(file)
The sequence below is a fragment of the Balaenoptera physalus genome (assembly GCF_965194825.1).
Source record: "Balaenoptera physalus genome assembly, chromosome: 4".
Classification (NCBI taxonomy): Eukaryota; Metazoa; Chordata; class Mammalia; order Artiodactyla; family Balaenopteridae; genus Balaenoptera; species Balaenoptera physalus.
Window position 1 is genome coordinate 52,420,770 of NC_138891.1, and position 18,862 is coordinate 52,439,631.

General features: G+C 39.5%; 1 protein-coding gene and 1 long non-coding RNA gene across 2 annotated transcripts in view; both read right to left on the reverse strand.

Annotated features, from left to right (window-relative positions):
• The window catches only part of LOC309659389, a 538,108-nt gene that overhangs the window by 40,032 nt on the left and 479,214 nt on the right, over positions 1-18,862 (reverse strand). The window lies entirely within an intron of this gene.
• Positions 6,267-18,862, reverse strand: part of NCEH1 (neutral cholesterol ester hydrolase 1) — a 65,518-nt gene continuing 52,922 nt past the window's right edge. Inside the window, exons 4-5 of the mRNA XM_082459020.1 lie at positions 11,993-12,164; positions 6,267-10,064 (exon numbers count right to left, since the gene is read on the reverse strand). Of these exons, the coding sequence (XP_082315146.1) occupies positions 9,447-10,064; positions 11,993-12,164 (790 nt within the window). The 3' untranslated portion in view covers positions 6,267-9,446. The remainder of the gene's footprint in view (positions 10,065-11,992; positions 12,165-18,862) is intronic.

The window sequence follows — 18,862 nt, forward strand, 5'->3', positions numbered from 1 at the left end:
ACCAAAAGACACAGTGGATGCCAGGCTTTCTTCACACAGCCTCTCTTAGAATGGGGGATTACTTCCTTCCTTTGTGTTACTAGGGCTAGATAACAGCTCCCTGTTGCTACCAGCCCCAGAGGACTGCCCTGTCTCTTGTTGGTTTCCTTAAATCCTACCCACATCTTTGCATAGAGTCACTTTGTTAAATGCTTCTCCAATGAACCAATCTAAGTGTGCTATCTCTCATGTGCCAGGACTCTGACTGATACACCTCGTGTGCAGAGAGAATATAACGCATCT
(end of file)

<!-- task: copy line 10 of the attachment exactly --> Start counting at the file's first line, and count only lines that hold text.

ACCAAAAGACACAGTGGATGCCAGGCTTTCTTCACACAGCCTCTCTTAGAATGGGGGATTACTTCCTTCCTTTGTGTTACTAGGGCTAGATAACAGCTCCCTGTTGCTACCAGCCCCAGAGGACTGCCCTGTCTCTTGTTGGTTTCCTTAAATCCTACCCACATCTTTGCATAGAGTCACTTTGTTAAATGCTTCTCCAATGAACCAATCTAAGTGTGCTATCTCTCATGTGCCAGGACTCTGACTGATACACCTCGTGTGCAGAGAGAATATAACGCATCT